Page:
New York State public schools administrators aren’t taking art seriously, according to a new report filed by State Comptroller Thomas DiNapoli last Tuesday.
A little over a decade ago, President Lula de Silva announced his vision that every Brazilian would eat three meals a day. He worked to achieve that dream through the Bolsa Familia program, which economists say has lifted 22 million people out of extreme poverty. Last month, Lula’s successor President Dilma Rousseff inaugurated another innovative program called Vale Cultura.
Last week’s article on the recently announced Maya Museum in Guatemala City raised some questions. What are the ethical considerations involved in opening a museum about an existing people’s cultural history?
Over the past few years, a tiny corner in eastern Paris known as the 13th Arrondissement has become a graffiti mecca, thanks in part to the district’s town hall, which has generally supported artists. Last fall, it sponsored Tour Paris 13, a temporary temple to the spray-can that formed the largest-ever collection of street art. The neighborhood is also home to Les Frigos, a street artist’s squat. Now, it seems the winds may have changed.
High up among the stars, red and green dancers wriggle. They squiggle across the upturned belly of a writhing, orange snake, itself carried aloft by two bold stick figures. It’s obviously a Keith Haring work. Or at least it looks like one. But in case you had questions, a golden plaque beside it announces, “Called Fake By The Haring Foundation Without Even Examining the Painting.”
While the initial news of the new Maya museum in Guatemala was greeted with blind optimism by the media, a preliminary investigation by Hyperallergic into the realities of the proposed museum raises some serious questions about the exclusion of indigenous voices from the museum, the proposed museum site, and whether the institution would further weaken the public national museum that already exists.
The oldest-known landscape painting might have been created in modern-day central Turkey, according to a new study.
Send Me the JPEG at Winkleman Gallery is not a show about art, but about the art world. Its title derives from a new phenomenon wherein collectors forgo viewing art firsthand and instead buy works based on digital photographs alone. Those who still love encountering new art in person worry to what extent the online market will eat up art sales and, consequently, whether brick-and-mortar galleries can survive. In March, critic Jerry Saltz movingly voiced his concern about their demise: “The beloved linchpin of my viewing life is playing a diminished role in the life of art.”
The name Robert Moses has become synonymous with the type of city planning most sentient New Yorkers hate. If he’d had his way, the legendary architect of mid-20th-century New York would have replaced Greenwich Village with a 10-lane highway, much like he razed neighborhoods in the South Bronx to build the Cross Bronx Expressway — an act many believe contributed to its decay. But to his credit, when Moses became Long Island State Park Commissioner in 1934, there were only 119 city playgrounds. When he retired in 1960, there were 777, which he hoped would deter juvenile delinquency by offering “clean, wholesome play” to children.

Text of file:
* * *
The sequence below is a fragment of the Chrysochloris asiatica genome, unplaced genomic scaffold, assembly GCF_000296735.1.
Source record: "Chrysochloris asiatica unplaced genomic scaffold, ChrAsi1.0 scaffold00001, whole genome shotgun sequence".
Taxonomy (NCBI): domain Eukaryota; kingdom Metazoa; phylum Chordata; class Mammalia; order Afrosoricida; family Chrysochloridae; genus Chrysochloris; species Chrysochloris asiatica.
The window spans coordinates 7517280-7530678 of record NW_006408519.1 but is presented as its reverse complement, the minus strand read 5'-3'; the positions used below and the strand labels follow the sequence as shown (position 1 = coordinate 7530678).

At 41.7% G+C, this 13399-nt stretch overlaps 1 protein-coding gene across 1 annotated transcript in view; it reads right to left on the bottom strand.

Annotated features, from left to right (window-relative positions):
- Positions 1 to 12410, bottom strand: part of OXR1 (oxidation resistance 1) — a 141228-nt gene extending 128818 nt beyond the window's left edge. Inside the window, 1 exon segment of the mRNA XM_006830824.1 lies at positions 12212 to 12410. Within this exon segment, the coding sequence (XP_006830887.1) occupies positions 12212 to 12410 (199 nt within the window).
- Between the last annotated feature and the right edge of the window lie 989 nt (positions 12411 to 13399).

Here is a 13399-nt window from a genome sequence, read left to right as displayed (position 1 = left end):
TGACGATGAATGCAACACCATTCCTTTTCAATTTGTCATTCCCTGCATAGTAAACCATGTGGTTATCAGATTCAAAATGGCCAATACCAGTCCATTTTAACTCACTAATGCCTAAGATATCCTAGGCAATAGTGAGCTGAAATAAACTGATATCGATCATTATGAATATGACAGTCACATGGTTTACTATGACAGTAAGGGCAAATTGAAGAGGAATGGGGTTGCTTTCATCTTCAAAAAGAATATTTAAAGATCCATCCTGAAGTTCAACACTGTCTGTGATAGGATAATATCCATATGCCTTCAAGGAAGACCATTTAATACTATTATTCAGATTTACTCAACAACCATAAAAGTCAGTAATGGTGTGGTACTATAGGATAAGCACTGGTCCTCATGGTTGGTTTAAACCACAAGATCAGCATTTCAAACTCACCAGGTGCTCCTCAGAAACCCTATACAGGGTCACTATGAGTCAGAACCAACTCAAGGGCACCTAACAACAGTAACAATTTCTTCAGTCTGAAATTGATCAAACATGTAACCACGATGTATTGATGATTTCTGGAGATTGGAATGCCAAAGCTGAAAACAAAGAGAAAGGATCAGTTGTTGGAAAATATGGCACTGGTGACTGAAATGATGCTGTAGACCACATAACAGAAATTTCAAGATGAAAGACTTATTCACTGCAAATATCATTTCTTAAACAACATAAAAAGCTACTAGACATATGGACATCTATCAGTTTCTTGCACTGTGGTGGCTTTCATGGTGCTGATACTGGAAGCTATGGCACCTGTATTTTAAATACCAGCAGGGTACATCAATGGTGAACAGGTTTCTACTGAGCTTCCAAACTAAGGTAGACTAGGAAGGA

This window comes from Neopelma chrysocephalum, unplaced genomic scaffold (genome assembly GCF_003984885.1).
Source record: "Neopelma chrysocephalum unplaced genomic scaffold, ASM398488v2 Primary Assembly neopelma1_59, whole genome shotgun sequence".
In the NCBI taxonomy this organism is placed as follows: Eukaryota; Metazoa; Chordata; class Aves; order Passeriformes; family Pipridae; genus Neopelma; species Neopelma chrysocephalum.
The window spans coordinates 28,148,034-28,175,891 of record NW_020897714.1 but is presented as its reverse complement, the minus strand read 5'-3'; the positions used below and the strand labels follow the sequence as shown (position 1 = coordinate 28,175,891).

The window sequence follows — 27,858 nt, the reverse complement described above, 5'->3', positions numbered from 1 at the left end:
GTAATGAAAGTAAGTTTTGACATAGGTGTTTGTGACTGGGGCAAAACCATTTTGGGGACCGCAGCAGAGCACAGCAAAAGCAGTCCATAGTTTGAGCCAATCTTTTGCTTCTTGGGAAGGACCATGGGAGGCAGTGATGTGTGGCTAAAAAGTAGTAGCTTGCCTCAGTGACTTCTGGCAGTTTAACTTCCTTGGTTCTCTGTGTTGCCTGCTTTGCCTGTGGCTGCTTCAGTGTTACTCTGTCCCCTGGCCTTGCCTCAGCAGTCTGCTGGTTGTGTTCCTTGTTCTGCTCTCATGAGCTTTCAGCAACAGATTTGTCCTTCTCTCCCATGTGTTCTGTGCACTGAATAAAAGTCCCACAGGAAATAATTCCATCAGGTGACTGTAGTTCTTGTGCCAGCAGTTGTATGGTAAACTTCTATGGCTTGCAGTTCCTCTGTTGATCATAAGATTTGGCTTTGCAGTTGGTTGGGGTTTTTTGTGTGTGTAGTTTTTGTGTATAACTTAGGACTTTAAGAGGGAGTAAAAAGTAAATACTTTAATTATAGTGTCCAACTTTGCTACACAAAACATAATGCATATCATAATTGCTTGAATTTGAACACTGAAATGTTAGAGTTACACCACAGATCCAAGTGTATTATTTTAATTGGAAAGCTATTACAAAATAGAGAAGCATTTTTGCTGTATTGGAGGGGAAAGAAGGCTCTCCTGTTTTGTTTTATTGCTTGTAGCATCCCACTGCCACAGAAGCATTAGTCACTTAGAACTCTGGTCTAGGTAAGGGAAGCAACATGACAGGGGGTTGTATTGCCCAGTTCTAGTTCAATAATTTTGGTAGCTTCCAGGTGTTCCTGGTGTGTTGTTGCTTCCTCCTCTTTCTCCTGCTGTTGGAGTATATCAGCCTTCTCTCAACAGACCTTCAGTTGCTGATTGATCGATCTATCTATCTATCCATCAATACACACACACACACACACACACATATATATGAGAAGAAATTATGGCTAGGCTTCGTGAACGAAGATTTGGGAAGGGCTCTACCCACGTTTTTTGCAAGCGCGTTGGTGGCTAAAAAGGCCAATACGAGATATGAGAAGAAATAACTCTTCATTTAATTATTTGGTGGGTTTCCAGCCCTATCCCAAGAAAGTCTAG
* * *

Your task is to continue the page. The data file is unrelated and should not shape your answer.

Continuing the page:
When I was a kid, my father kept a dog-eared street map of the Dallas metroplex in his truck’s glove compartment. As a contractor who spent hours driving each day, this atlas was his North Star — a point of reference for navigating the city’s chaotic, concrete sprawl. Today, the cartographic tradition that his homely map belonged to — spanning millenniums from the early Phoenicians to Amerigo Vespucci and Lewis and Clark — is rapidly changing. I now find my way through New York by following a tiny, triangular point on an iPhone screen. In an age of new technology, information, and globalization, maps are no longer mere objects, and they increasingly represent immaterial worlds. This shifting understanding of time and space is reflected in Contemporary Cartographies, a group show at CUNY’s Lehman College Art Gallery in the Bronx.
When the little-known artist Richard Pagán died in 1989, he was at the precipice of a promising artistic career. Pagán had just recently become the first Puerto Rican to win the Pollock-Krasner Foundation’s Jackson Pollock Award for his large expressionist canvases, and his circle of friends included the likes of Willem de Kooning. A new body of work was slated for exhibition at the Institute for Puerto Rican Culture, but the show was derailed when the 35-year-old tragically died after inhaling gas leaked by his apartment’s defective heating system. Over time, his work was forgotten.
No holiday season is complete without a viewing of Home Alone, the classic film in which a young Macaulay Culkin is left to watch mob flicks by himself while his family heads to Paris for Christmas. Though few of us can boast of having fended off a couple of crooks from the family mansion, we all cherish our own childhood memories of times when distracted parents or inattentive babysitters allowed us to act on our imaginative impulses. Day Tripping, photographer Julie Blackmon’s stunning new show at the Robert Mann Gallery, captures the mischief and magic that brew when adult backs are momentarily turned.